These are but a few of the challenges that this Catholic university must take up and, in fact, they provide the very opportunity for a renewal of the mission of St. Michael’s.
The time is right for this community to come together to reflect deeply upon who we are, to examine in what ways are we still fulfilling our original mission and whether we are relevant to the needs of our students, our society and the Church. Only then can we determine how to move forward together. This undertaking requires a recommitment to our historical strengths: the uncompromising search for the truth in all things; the pursuit of excellence in our teaching and research; the nurturing of a campus that is marked by diversity, inclusiveness and justice; the courage to listen to and serve the marginalized and voiceless; and the honesty required to recognized when we must change.

To my mind, the need for what St. Michael’s offers its students, the University of Toronto, Society and the Church has never been more pressing:

• A student-centred community dedicated to the development of the whole person and one that calls all members to seek justice in their work, in their lives, and in the world in which we live;

• An interdisciplinary humanistic curriculum valuing the dignity of all creation that seeks to integrate knowledge and disrupt established ways of thinking;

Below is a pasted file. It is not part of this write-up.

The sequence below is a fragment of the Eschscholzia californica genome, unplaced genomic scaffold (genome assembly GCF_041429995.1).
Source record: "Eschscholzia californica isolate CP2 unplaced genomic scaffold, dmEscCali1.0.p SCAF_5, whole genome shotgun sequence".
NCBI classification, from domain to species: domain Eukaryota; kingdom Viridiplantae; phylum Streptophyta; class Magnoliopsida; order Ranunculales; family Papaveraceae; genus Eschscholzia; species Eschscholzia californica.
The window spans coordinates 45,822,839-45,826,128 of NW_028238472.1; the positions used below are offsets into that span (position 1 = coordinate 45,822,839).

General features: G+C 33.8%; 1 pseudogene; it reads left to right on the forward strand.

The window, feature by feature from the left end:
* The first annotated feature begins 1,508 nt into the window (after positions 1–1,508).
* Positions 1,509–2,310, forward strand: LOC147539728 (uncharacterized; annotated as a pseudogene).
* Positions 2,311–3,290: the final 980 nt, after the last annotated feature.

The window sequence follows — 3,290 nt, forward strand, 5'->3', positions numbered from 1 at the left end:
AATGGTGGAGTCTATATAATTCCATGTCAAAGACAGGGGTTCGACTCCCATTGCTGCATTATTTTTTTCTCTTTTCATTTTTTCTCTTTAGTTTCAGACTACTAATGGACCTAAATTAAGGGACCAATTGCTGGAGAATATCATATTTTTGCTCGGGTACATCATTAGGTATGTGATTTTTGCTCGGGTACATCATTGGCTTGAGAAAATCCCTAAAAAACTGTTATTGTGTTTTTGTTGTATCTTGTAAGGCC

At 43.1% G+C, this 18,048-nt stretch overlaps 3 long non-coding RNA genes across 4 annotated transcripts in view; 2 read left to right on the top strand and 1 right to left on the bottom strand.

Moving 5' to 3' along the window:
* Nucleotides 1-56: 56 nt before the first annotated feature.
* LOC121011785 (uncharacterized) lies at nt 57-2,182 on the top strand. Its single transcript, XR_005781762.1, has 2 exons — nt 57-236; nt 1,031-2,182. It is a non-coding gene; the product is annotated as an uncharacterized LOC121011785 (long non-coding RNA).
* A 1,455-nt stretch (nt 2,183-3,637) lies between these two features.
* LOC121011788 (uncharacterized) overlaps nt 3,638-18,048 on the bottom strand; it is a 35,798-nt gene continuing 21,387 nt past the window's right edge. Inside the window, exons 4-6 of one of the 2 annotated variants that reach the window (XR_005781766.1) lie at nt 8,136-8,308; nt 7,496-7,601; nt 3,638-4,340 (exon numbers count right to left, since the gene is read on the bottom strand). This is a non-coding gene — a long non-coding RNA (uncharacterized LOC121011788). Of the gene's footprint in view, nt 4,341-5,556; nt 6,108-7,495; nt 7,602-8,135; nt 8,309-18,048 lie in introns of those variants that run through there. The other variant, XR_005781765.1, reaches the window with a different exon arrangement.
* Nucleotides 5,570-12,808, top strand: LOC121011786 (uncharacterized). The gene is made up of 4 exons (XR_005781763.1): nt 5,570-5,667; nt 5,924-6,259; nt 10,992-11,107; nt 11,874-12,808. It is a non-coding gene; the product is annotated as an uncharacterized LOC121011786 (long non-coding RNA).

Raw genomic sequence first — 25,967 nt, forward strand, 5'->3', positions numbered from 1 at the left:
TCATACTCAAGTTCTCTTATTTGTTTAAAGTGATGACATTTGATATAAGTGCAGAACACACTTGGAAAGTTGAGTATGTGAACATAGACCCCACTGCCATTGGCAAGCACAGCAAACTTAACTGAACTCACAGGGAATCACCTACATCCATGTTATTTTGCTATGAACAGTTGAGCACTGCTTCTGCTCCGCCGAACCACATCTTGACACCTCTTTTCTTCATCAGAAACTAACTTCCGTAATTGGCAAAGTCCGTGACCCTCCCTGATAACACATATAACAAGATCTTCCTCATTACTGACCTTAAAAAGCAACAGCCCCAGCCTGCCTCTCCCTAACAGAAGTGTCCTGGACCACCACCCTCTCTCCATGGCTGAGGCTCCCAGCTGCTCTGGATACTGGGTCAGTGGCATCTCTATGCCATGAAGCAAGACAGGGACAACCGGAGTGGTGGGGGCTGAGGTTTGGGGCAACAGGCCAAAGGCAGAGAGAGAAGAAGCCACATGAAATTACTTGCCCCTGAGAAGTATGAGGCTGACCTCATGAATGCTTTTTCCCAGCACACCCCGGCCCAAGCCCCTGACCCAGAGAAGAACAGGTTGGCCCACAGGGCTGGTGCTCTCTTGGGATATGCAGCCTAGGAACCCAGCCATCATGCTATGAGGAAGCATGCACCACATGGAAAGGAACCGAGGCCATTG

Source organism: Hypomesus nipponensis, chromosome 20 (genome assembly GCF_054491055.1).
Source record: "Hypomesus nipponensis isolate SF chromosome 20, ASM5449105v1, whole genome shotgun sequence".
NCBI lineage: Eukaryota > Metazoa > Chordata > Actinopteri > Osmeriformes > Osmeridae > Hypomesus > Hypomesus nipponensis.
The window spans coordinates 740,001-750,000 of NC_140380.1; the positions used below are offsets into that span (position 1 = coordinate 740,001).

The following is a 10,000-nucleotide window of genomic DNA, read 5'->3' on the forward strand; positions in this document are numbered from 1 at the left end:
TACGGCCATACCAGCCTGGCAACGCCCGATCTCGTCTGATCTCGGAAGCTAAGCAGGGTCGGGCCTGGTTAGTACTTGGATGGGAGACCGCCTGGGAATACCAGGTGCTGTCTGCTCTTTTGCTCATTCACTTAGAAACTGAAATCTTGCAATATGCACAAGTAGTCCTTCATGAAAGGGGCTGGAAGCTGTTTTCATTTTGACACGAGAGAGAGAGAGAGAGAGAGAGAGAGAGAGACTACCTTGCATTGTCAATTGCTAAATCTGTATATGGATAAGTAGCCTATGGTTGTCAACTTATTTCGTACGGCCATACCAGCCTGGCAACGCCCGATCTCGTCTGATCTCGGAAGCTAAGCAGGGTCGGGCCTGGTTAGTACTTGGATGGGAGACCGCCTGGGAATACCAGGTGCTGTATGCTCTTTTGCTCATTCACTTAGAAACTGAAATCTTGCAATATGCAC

•   A graduate faculty of theology within a world-class centre of ecumenical research and teaching that can take up the difficult questions of our day, including intercultural and interfaith dialogue;

• A long history of working with community partners, new Canadians, and marginalized peoples ... just to point to a few characteristics of this place.

Not to put too fine a point on this undertaking, but I did not come to St. Michael’s, nor do I accept the mantle of this prestigious office as President today, in order to lead what was Canada’s greatest institution of Catholic higher learning. I am here before you because I believe that St. Michael’s best days are still to come. Forging a new path will not be easy, but I am confident that we have the people, the tools, and the mandate to tackle the very questions that challenge our society. But, as did Charbonnel and the Basilians, we also need your help and your support as we reimagine a new reality for St. Michael’s.

Your Eminence, Chancellor Collins, President Gertler, Fr. Storey, colleagues, alumni and friends, St. Michael’s recommits to working with you and to honouring in gratitude those who have brought us to this place. And, as we begin today this new chapter in the life of this university, we commit ourselves to exploring with confidence and courage new ways of fulfilling our mission of higher education in the service of truth and the common good.

Or, as Fr. Don McLeod, CSB, put it much more eloquently in his homily yesterday on Luke’s Gospel: “No one who takes up the plow should look back.” We’ve spent a bit of time today looking backwards, but now I invite you all to joining me, the faculty, staff, students, and trustees of St. Michael’s as we put our hands on the plow. As we look forward — the fields in which we toil are rich and fertile, and the fruits of our labours together will be a most abundant harvest.